RefugePoint recently participated in the virtual Annual Tripartite Consultations on Resettlement, the leading global policy event on resettlement and complementary pathways. As always, we played a prominent role in a number of ways.
On the first day, our relatively new family reunification and economic mobility programs were highlighted as successful examples of innovative complementary pathways programming. At the same time, our longstanding deployment partnership with UNHCR was recognized as a cornerstone of the global resettlement system, alongside the work of our other deployment partners, ICMC and DRC.
Later in the week, a colleague from UNHCR Headquarters and I gave a presentation at the opening session of the day, devoted entirely to complementary pathways. After we had set the stage, the agenda moved on to specific conversations on each of the three most significant complementary pathways: family reunification, economic mobility, and education. RefugePoint was front and center in two of them.
Hannah Elford, a RefugePoint Expert working with UNHCR as the coordinator for the global Family Reunification Network, moderated a moving and thought-provoking series of presentations on family reunification. Janet Ouma, our resettlement and complementary pathways coordinator in Nairobi, participated in a senior panel on economic mobility that, among many other points, celebrated the arrival of our first two clients in Canada just the week before.
We also took the ATCR as an opportunity to publicize our recent report on the critical importance of Preserving the Humanitarian Nature of Resettlement. In the report, we argue that needs-based resettlement is being pinched from two different sides, or from within and without. On the one side – from without – complementary pathways programs are getting a lot of attention and resources, much of which used to go to resettlement. On the other side – from within – many destination countries are layering increasingly restrictive integration factors on top of needs-based resettlement criteria when deciding which refugees to prioritize for resettlement. These often include requiring certain family size, language skills, educational experience, employment history, health status and much more. This effectively eliminates many thousands of refugees, truly in need of resettlement, from consideration.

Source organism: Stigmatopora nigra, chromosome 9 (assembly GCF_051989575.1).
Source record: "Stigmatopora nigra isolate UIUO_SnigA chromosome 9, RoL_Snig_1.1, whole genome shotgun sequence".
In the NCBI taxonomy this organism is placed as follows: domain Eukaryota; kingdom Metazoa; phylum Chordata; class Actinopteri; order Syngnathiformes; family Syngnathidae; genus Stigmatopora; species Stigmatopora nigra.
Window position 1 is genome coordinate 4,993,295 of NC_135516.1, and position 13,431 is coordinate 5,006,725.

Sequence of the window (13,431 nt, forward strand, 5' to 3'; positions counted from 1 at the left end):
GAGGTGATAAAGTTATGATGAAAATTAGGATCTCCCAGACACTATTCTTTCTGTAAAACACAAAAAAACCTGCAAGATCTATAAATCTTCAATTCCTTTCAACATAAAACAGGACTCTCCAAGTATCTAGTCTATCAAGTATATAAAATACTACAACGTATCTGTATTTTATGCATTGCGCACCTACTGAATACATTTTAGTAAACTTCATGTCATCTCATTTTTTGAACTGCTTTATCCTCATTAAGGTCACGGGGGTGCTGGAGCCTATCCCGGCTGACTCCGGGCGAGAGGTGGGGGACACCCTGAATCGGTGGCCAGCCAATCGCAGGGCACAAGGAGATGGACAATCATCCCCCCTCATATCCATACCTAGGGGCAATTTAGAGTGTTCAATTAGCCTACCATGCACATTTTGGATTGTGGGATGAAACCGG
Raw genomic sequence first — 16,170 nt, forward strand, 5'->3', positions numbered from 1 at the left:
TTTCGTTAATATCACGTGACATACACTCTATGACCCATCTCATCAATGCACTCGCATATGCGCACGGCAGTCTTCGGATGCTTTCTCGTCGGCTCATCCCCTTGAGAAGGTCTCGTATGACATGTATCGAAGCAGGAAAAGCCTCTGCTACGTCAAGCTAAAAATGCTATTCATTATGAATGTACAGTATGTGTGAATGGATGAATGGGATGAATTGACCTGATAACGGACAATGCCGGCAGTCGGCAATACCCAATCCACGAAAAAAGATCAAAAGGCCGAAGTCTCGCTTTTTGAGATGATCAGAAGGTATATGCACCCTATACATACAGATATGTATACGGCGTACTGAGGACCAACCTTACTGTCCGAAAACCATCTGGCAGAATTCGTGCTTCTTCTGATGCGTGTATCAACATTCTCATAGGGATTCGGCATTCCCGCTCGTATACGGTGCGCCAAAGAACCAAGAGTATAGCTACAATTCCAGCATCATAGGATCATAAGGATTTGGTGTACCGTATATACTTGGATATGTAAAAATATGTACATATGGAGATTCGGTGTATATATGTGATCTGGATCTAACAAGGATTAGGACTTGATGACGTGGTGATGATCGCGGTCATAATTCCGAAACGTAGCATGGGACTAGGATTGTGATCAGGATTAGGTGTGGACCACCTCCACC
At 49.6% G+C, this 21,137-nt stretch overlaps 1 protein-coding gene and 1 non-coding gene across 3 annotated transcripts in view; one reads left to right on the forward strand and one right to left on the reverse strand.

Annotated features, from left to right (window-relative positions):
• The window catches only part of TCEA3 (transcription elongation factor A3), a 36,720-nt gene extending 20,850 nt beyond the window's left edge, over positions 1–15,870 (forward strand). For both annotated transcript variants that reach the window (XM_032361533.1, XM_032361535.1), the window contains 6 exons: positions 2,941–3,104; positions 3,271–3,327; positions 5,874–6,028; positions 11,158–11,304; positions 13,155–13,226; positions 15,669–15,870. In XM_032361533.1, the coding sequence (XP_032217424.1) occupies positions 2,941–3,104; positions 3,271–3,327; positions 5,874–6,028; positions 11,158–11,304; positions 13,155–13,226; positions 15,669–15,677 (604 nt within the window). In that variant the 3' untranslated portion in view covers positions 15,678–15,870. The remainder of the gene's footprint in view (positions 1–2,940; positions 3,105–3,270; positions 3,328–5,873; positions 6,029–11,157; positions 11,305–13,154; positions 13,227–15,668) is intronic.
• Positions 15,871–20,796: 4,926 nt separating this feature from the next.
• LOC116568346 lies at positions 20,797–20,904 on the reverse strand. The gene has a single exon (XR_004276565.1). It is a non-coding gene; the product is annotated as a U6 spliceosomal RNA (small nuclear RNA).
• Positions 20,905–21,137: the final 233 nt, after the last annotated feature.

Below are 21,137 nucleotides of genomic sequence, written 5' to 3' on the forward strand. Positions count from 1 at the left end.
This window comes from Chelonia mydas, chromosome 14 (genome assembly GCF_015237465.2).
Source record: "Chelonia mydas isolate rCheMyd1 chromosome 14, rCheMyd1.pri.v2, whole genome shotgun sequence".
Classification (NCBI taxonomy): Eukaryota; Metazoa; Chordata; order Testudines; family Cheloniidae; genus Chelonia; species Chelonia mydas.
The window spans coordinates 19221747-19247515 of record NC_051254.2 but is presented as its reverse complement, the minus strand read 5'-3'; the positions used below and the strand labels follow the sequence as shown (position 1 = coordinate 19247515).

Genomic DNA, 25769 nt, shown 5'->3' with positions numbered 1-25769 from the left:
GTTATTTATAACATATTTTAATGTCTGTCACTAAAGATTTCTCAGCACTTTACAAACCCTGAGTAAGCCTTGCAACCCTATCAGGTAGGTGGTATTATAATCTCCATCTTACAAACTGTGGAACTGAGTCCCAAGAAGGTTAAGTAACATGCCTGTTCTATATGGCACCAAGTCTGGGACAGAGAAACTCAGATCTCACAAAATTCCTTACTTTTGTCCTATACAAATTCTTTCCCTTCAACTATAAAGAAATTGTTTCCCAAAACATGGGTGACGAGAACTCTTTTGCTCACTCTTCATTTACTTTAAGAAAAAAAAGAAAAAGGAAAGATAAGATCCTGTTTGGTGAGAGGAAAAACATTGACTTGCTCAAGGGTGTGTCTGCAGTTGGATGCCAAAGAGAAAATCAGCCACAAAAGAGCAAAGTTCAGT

While there may be some justification for redirecting resources to grow nascent complementary pathways programs – which may pay off in the long run – excluding refugees in need of resettlement from accessing what might be their only hope for a solution is much less justifiable.
This is a critical point that has not been said loudly or often enough in the past few years. Twice during the week of meetings at the ATCR, we were able to present our report to different groups of colleagues working for other NGOs. We were pleased to see not only significant interest in our findings, but real appetite from our peer organizations for taking up these points in our future collective advocacy. We look forward to doing our part to lead that conversation going forward.